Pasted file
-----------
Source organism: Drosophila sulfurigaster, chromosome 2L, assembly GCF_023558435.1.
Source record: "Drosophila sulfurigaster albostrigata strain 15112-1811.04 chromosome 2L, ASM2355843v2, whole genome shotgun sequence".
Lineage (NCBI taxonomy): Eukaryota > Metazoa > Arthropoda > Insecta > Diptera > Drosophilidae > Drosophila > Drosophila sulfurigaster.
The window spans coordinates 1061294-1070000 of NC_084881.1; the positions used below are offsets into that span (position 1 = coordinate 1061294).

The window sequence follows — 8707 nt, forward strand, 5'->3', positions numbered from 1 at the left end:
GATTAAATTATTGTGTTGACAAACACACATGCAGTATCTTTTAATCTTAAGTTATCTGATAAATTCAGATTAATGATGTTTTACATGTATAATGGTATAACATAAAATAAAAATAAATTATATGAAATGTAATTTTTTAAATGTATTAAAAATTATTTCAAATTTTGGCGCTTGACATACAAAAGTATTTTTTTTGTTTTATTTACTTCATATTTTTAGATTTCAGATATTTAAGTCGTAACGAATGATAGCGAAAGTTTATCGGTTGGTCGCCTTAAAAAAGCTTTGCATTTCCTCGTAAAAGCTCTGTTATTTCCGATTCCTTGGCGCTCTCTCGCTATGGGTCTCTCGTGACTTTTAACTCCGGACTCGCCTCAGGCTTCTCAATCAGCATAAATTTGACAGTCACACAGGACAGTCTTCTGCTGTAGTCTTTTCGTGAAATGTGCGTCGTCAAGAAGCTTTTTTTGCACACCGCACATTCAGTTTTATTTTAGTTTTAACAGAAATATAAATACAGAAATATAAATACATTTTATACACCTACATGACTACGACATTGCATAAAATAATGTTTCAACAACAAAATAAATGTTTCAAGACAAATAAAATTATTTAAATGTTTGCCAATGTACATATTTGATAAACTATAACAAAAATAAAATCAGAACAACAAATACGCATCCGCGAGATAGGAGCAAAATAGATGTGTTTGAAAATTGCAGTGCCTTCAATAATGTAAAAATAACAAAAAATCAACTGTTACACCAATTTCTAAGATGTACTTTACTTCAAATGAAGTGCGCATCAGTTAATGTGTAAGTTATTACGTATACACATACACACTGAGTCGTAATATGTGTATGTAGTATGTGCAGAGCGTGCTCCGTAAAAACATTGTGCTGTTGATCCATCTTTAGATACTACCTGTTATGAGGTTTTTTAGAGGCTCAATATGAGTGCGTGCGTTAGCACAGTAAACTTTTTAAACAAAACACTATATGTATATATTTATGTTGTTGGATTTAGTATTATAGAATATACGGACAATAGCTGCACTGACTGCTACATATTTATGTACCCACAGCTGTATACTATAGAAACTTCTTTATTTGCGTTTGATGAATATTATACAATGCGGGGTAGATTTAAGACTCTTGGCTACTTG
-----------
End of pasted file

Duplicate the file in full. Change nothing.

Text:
Source organism: Drosophila sulfurigaster, chromosome 2L, assembly GCF_023558435.1.
Source record: "Drosophila sulfurigaster albostrigata strain 15112-1811.04 chromosome 2L, ASM2355843v2, whole genome shotgun sequence".
Lineage (NCBI taxonomy): Eukaryota > Metazoa > Arthropoda > Insecta > Diptera > Drosophilidae > Drosophila > Drosophila sulfurigaster.
The window spans coordinates 1061294-1070000 of NC_084881.1; the positions used below are offsets into that span (position 1 = coordinate 1061294).

The window sequence follows — 8707 nt, forward strand, 5'->3', positions numbered from 1 at the left end:
GATTAAATTATTGTGTTGACAAACACACATGCAGTATCTTTTAATCTTAAGTTATCTGATAAATTCAGATTAATGATGTTTTACATGTATAATGGTATAACATAAAATAAAAATAAATTATATGAAATGTAATTTTTTAAATGTATTAAAAATTATTTCAAATTTTGGCGCTTGACATACAAAAGTATTTTTTTTGTTTTATTTACTTCATATTTTTAGATTTCAGATATTTAAGTCGTAACGAATGATAGCGAAAGTTTATCGGTTGGTCGCCTTAAAAAAGCTTTGCATTTCCTCGTAAAAGCTCTGTTATTTCCGATTCCTTGGCGCTCTCTCGCTATGGGTCTCTCGTGACTTTTAACTCCGGACTCGCCTCAGGCTTCTCAATCAGCATAAATTTGACAGTCACACAGGACAGTCTTCTGCTGTAGTCTTTTCGTGAAATGTGCGTCGTCAAGAAGCTTTTTTTGCACACCGCACATTCAGTTTTATTTTAGTTTTAACAGAAATATAAATACAGAAATATAAATACATTTTATACACCTACATGACTACGACATTGCATAAAATAATGTTTCAACAACAAAATAAATGTTTCAAGACAAATAAAATTATTTAAATGTTTGCCAATGTACATATTTGATAAACTATAACAAAAATAAAATCAGAACAACAAATACGCATCCGCGAGATAGGAGCAAAATAGATGTGTTTGAAAATTGCAGTGCCTTCAATAATGTAAAAATAACAAAAAATCAACTGTTACACCAATTTCTAAGATGTACTTTACTTCAAATGAAGTGCGCATCAGTTAATGTGTAAGTTATTACGTATACACATACACACTGAGTCGTAATATGTGTATGTAGTATGTGCAGAGCGTGCTCCGTAAAAACATTGTGCTGTTGATCCATCTTTAGATACTACCTGTTATGAGGTTTTTTAGAGGCTCAATATGAGTGCGTGCGTTAGCACAGTAAACTTTTTAAACAAAACACTATATGTATATATTTATGTTGTTGGATTTAGTATTATAGAATATACGGACAATAGCTGCACTGACTGCTACATATTTATGTACCCACAGCTGTATACTATAGAAACTTCTTTATTTGCGTTTGATGAATATTATACAATGCGGGGTAGATTTAAGACTCTTGGCTACTTG